By JIM FARRELL
GM is profitable. Despite the high cost of the strike—$2.86 billion for a 40-day strike—GM still reported a net profit for the 3rd quarter of 2019. GM projects a savings of $4.5 billion by permanently closing three plants and a parts depot. Mary Barra, GM’s chairman and chief executive, was paid $22.58 million in 2016—281 times that of the average GM worker.
The contract is bad news for temps and retirees. The two-tier nature of the workforce is still in place, creating potential divisions in the union. Temps, about 7 percent of the workforce, are not given a clear path to permanent or “seniority” status. Temps may work three years to gain seniority status, but any layoff of 30 days or more interrupts that accrual of time and they have to start from zero upon returning to work.
While seniority status workers get an $11,000 bonus for signing the contract, temps only get $4500. Workers still have an eight-year “progression” from the lowest pay rate to the highest rate of $32.32/hr. Newly-hired temps will get no pay raises. Temps still get no pension, 401K, retiree health care, or profit sharing. There are no pension increases for retirees and no COLA for workers.
The UAW bureaucracy is in crisis. The contract was ratified by a vote of 23,389 to 17,501—hardly an overwhelming endorsement by the ranks. In Spring Hill, Tenn., UAW bureaucrats called the cops on members protesting for a no vote outside of the union hall. The UAW bureaucracy has a track record of corruption, class collaboration through Labor-Management Cooperation schemes, outsourcing, concessions, and sellouts.
Ford workers, who are next in line for contract negotiations, can expect similar demands for concessions and givebacks. Three union organizing drives have failed in the South over the past five years. You can’t just blame anti-union employers and right-to-work laws for this. Workers are smart enough to see that the UAW has not fought for the members.
UAW officials face indictments and prison time for corruption. Former union president Dennis Williams took money from a strike and defense fund to build a lakeside vacation cabin. Other UAW tops took money for personal use from training funds. Fiat-Chrysler executives gave millions to UAW officials to influence contract negotiations. So far, nine union officials have been convicted on a variety of corruption charges.
Region 5 director Vance Pearson was recently indicted for embezzling union money, wire fraud, and money laundering. In August, union president Gary Jones’s home was raided by the FBI, who seized $30,000 in cash. It is, however, noteworthy that the government went after the UAW right before a contract fight.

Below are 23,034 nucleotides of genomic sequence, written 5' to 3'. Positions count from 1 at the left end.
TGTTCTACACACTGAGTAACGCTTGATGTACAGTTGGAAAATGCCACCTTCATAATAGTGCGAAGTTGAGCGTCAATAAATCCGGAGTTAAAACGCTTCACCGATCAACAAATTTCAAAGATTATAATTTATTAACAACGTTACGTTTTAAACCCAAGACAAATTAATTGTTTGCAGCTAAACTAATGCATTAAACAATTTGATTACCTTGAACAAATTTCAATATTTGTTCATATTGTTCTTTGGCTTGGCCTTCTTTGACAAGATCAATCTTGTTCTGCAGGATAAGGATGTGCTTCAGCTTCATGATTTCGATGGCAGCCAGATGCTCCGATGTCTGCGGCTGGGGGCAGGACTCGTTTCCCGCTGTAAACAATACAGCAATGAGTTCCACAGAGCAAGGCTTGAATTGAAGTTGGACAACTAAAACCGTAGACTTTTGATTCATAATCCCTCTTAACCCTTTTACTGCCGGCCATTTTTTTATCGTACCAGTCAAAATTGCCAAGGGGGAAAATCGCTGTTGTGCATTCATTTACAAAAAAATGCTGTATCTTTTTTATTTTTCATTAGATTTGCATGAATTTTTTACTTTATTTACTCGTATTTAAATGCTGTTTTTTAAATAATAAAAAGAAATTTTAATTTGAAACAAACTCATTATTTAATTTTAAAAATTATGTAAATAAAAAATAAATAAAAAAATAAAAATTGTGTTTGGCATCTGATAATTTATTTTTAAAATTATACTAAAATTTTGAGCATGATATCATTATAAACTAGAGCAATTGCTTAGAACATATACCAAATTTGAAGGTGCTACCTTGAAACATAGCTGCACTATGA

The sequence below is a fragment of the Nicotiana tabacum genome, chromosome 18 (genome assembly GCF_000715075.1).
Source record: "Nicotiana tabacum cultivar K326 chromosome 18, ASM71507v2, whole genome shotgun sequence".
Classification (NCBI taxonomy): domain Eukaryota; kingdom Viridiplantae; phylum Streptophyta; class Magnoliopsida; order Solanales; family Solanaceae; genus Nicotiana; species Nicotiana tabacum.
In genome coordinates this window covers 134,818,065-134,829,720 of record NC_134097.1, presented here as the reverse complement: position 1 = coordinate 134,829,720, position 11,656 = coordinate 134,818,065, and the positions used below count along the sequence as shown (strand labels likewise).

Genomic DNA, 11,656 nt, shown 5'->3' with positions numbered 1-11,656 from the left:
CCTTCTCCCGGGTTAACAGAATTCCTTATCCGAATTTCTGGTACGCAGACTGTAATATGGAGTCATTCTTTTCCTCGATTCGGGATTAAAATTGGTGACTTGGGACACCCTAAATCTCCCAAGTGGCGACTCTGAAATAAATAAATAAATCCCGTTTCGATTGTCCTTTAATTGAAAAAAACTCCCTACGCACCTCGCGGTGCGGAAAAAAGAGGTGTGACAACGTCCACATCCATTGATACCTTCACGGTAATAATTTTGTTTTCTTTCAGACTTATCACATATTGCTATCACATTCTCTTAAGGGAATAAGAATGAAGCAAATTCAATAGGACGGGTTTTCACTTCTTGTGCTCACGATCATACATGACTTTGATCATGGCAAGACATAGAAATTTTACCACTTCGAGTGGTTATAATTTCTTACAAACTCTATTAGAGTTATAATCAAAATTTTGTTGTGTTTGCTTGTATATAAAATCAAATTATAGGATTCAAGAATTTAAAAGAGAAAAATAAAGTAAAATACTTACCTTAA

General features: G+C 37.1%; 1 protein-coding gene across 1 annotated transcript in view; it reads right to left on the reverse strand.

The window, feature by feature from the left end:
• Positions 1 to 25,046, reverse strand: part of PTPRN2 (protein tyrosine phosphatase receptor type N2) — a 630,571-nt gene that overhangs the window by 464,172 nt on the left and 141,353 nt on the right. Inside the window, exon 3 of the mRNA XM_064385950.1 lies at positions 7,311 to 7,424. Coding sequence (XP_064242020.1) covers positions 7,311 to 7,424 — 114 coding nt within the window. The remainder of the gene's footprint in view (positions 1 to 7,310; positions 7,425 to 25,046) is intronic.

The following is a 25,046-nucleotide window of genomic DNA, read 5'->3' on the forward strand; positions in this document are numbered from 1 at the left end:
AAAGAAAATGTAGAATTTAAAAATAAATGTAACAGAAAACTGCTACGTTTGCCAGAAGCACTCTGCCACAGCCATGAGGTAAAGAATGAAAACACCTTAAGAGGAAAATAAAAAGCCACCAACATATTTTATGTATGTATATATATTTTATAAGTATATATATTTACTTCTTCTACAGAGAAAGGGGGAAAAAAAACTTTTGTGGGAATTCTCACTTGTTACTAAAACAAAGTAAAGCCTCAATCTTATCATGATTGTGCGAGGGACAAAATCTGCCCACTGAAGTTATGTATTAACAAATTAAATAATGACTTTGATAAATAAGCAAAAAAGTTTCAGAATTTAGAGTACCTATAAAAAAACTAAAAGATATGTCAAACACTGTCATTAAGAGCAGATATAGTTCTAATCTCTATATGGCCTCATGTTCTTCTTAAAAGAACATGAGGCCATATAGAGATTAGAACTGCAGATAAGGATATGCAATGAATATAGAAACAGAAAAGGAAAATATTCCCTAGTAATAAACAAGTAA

Militancy, solidarity, and unity pay off. The red state teacher strikes last year and the GM strike show the potential for workers’ struggles. Support from the public and other unions showed that the spirit of class solidarity is alive. During the GM strike, Teamsters refused to cross UAW picket lines—just as they are refusing to cross lines during the Chicago teachers’ strike today. During the 40-day GM strike, community supporters turned out with money, solidarity, and food. Trade unionists from other unions walked picket lines side by side with UAW members.
This isn’t just about GM but the way capitalism has attacked the lives and working conditions of workers. Working people in the U.S. and around the world have faced cutbacks and austerity measures. Workers have been faced with a one-sided class war aimed at reducing our living standards and putting more wealth in the pockets of the 1 percent.
Under capitalism, life is more precarious and less secure. Workers deserve health care, the right to retire without fear, living wages, and safe workplaces. These sorts of gains can only be won through the independent struggles and unity of the working class.
Building a class-struggle leadership and class-struggle unions is a necessary step. We can’t afford to keep union leaders around who continually sell us out and run strikes half-heartedly. Striking to win at GM required the type of leadership that would bring Ford and Fiat-Chrysler workers out on strike as well. This means that corrupt union bureaucrats have to be replaced with a leadership that will fight in the interests of working people without sweetheart deals with the bosses. In short, we need a class-struggle union leadership. Such a leadership can’t be built overnight and will require years of hard work in the unions to achieve.
The alternative to plant closings is not protectionism and economic nationalism. Plant closings aren’t the fault of autoworkers in Mexico, Canada, Korea, or Japan. The world economy cannot sustain car production at the levels it does. Markets create crises of overproduction, and cars themselves are unsustainable products. Even electric cars are environmentally destructive because of the elements mined for battery production.
Conversion to a planned economy and the reconstruction of society along socialist lines is an urgent task. Facing the looming climate disaster will necessitate re-engineering factories to produce for a rapid conversion to sustainable energy and production to meet human needs. This means cutting the work week with no loss in pay, reorganizing work on a democratic basis, and guaranteeing jobs, education, health care, housing, and a secure retirement to all.
Photo: Brian Woolston / Reuters